Chris St. Germain, EAA 443948, has been a part of EAA Chapter 91’s Young Eagles program since the beginning. From flying Young Eagles to working as the chapter coordinator, Chris has worked hard to ensure the success of the program. As a result of this dedication, Chris was awarded the 2022 Young Eagles Horizon Award.
Chris has been a part of aviation since his birth, having grown up on an Air Force base. He earned his private pilot certificate at 23 years old and joined his local EAA chapter not long after. It didn’t take him long to become deeply involved in the Young Eagles program, as he started flying kids in 1993. Chris has flown more than 500 Young Eagles.
“I flew a lot of kids until the point where I needed to be on the ground doing all the managing full time,” Chris said. “We had finally gotten to the point where the typical month was 50-80 kids, and it was a lot of chaos — I call it happy chaos.”
Chapter 91 has flown almost 13,000 Young Eagles since the beginning of the program. Chris is adamant that he couldn’t run this successful program on his own, touting the help of what he calls his “second family.”
“For me, EAA, and particularly my chapter, has become a sort of second family,” Chris explained. His fellow members were there for him not only during rallies, but also when times got rough. “It was really helpful when I was going through my cancer treatment and feeling really rotten, like a lot of people do when they’re getting cancer treatment. Except for those times when I was stuck in a hospital, I would still drag myself out to the meeting because I knew that was something that would keep me going. It gave me a reason to push and get out of the house … do something constructive and be part of a bigger thing. When I say second family, I really mean that.”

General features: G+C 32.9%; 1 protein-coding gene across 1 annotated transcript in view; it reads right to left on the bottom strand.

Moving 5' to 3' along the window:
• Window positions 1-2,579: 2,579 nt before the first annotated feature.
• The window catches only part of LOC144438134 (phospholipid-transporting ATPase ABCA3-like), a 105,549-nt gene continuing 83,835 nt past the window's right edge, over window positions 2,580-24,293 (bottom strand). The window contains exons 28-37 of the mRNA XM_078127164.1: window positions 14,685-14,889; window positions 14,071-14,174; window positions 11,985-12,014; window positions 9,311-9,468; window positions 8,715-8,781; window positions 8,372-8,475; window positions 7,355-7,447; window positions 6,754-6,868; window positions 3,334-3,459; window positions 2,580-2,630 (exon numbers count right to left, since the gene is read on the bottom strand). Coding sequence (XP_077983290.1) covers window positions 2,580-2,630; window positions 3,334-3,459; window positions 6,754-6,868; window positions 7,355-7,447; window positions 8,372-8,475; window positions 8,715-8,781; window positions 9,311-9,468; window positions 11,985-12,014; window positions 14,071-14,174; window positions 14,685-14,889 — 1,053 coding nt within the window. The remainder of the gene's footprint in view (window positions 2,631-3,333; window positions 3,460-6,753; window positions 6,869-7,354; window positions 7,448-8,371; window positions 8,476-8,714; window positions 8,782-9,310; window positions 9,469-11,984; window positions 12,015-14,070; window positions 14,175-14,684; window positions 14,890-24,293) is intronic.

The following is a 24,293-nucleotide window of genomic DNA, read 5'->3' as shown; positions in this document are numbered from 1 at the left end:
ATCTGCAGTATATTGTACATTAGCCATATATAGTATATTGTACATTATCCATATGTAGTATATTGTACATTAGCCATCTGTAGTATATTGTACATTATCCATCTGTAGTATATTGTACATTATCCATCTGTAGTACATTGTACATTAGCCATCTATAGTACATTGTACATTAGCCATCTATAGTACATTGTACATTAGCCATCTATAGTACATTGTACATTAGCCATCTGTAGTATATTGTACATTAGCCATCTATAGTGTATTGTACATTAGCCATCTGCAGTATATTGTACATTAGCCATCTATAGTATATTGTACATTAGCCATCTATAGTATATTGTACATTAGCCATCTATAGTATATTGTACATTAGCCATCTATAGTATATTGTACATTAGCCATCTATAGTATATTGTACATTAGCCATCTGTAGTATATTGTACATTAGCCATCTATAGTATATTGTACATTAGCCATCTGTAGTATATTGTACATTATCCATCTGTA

Chris consistently is amazed at how wonderful his aviation family is.
“I just marvel at the type of people I find in EAA. It’s just a very high class of people,” Chris said. “The fuel prices right now, for aviation fuel, are even worse than for your cars, so I was expecting a big drop-off in the number of pilots, and for the May event, 19 pilots showed up. It’s like, wow, we’ve got more pilots than we need, literally, so it was kind of what we call an embarrassment of riches.”
However, the true riches of this program are the reactions from the kids.
“We’ve had a lot of cool ones where the kids would just come back with these big, big smiles, and just so excited, literally wanting to run back from the plane to their parents to tell them about it,” Chris said. “I have to tell the pilots, do not let those kids get away and run on the ramp. But they’re very anxious to tell their parents all about the event, and that is such a joy, as well as having the parents thank us for what we do. … The chance to influence a young person, and show that something that perhaps they haven’t done before, was a really big deal.”
Volunteers make EAA AirVenture Oshkosh — and just about everything else EAA does — possible. This space in EAA Sport Aviation is dedicated to thanking and shining the spotlight on volunteers from the community. Sadly, it cannot capture all of the thousands of volunteers who give so much to the community every year. So, next time you see a volunteer at AirVenture or elsewhere, however they are pitching in to make EAA better, be sure to thank them for it. It’s the least we can do. Do you know a volunteer you’d like to nominate for Volunteer Spotlight? Visit EAA.org/Submissions.